"Luckily enough we have a parishioner who has been good on the rate," he said. "He hasn't gone up in a couple of years."
In spite of this year's increased winter costs, Father St. Pierre said the parish will not need another collection for snow removal. He said his parish already takes a collection during the year for that purpose.
St. John the Evangelist Parish in Chelmsford schedules second collections for heating and snow removal throughout the year, with the most recent one coming the weekend of Jan. 29 and 30.
Father Paul Ritt, the pastor, noted that his parishioners generously respond to the request.
"They understand their own snow removal in their home and properties is costly in some cases," Father Ritt said.
Liliana Lucas, the business manager at the parish, said that the collection took in 84 percent more revenue than the same collection last year, a far less snowy winter.
She also noted parishioners have also volunteered to help clear snow.
"That is taking an expense we would have to pay somebody else away from us," Lucas said.
She also said the parish pays individuals who may be unemployed or underemployed to help with shoveling.
St. John's pays a seasonal cost of $6,600 for snow removal with an outside contractor, a contract which includes three or four storms per month. She said the vendor charges an extra $800 per month to relocate the snow to make room for additional accumulations.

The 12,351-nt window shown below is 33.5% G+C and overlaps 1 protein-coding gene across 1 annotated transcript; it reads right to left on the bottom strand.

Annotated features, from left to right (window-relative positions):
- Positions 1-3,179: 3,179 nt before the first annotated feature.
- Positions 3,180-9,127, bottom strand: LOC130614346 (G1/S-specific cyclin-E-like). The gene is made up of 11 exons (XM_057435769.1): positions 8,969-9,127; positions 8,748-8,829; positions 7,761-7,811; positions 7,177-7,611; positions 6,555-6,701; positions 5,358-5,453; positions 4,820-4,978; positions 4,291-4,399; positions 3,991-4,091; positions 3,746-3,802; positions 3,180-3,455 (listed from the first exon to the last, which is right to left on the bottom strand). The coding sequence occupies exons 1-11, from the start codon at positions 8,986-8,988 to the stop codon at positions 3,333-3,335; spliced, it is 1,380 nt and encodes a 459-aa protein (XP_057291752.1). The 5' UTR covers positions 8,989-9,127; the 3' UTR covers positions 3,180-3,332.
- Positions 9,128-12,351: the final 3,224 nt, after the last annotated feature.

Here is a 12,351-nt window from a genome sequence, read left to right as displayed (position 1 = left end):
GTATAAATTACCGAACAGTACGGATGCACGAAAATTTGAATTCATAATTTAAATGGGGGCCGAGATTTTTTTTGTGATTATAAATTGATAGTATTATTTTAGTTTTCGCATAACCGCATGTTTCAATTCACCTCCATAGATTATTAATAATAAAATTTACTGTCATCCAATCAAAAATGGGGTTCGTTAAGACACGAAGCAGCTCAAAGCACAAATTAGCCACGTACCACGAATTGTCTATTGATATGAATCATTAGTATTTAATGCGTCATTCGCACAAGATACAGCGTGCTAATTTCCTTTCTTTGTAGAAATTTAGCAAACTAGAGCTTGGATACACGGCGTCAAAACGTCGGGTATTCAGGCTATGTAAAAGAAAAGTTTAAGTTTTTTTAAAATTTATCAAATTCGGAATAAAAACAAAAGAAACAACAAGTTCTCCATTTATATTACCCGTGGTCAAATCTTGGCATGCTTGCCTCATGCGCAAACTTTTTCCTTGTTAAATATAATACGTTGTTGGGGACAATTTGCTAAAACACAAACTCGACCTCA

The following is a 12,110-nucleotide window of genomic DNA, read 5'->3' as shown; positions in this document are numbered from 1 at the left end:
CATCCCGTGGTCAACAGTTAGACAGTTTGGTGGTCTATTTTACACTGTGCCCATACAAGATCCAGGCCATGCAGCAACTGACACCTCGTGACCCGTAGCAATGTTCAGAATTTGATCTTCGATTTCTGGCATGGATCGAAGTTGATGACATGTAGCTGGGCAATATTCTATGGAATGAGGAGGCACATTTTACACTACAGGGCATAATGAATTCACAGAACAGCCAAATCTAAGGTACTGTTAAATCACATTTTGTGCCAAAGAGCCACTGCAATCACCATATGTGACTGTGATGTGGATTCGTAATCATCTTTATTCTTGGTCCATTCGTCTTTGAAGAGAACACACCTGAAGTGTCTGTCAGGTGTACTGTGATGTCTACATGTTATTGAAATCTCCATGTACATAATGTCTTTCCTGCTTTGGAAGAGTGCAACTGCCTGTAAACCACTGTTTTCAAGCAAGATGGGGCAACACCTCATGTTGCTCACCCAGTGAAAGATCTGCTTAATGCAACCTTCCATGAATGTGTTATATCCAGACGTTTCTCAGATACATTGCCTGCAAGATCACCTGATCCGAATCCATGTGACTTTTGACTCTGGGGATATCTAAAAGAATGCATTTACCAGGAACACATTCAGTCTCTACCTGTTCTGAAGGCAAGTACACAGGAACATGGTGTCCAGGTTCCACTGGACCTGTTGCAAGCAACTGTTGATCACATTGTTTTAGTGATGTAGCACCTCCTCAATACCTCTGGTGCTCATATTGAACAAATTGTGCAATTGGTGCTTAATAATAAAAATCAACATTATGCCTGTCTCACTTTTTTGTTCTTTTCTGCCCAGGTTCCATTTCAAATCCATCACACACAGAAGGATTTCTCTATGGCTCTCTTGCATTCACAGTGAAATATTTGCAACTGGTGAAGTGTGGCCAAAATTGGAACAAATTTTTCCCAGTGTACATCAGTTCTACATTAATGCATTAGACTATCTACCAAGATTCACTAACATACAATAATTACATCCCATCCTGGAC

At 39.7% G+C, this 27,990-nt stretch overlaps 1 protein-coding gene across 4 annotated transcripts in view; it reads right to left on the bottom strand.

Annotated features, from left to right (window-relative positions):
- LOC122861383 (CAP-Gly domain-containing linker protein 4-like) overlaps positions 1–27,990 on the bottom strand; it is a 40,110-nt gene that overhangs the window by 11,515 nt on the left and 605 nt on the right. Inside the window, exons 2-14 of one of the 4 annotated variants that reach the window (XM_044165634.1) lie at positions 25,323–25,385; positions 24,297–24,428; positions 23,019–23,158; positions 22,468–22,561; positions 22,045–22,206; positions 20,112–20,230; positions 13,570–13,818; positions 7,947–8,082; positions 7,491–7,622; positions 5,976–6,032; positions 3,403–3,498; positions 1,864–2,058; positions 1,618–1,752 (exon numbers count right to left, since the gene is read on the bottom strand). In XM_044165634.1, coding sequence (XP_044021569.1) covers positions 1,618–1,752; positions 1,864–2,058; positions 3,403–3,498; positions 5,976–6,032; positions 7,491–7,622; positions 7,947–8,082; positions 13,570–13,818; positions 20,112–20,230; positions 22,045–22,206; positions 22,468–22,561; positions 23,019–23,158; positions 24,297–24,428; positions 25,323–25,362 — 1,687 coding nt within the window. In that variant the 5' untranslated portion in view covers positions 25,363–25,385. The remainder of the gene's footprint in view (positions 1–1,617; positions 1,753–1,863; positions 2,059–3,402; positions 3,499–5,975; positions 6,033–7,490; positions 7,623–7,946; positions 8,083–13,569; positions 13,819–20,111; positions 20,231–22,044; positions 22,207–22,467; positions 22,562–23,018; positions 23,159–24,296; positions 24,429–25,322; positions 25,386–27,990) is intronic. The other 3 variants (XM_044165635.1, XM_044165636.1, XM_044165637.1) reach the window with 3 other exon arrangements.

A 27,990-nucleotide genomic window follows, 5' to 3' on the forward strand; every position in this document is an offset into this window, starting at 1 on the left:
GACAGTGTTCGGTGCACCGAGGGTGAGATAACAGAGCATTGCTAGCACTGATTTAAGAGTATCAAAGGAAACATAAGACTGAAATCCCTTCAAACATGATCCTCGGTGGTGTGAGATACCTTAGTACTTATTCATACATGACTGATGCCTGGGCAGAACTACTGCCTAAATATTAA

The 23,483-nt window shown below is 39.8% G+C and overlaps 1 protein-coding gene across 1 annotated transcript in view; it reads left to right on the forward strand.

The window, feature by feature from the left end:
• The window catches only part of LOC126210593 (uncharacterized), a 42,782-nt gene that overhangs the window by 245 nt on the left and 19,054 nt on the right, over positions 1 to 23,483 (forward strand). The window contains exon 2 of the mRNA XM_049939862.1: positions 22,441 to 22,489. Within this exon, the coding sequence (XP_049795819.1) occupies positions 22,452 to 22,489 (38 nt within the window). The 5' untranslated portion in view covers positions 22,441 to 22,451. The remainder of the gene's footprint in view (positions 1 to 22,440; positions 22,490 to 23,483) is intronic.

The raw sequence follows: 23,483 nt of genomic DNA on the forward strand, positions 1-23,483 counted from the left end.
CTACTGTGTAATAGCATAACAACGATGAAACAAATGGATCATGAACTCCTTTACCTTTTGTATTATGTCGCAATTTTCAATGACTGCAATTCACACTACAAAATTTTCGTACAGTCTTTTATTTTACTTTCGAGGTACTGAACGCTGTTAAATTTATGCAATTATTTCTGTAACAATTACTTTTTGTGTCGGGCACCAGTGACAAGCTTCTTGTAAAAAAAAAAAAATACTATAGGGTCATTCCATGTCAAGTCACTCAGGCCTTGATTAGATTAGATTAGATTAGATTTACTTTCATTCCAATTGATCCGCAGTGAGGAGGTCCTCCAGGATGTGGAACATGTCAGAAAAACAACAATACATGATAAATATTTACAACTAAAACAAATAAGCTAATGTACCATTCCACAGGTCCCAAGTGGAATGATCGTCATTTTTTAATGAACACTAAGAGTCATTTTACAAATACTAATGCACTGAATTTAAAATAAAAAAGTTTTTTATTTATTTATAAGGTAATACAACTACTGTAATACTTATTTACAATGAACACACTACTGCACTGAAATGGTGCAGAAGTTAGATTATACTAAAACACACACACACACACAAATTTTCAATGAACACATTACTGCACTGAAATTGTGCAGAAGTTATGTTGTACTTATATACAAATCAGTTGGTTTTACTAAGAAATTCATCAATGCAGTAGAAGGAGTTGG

Lucas said St. John's has not exceeded its snow removal budget yet.
Parishes with schools are particularly affected, as they must pay for snow removal for both the church and school parking lots.
"It's been tough," said Msgr. Francis Strahan, pastor of St. Bridget Parish in Framingham. "We have pretty much depleted our budget in that regard."
Msgr. Strahan said he thought the parish would have to add a second collection in the future to meet the increased costs this winter.
The St. Bridget's campus includes two parking lots that hold a combined 60 cars. He also noted that due to the amount of snow less space is available for use.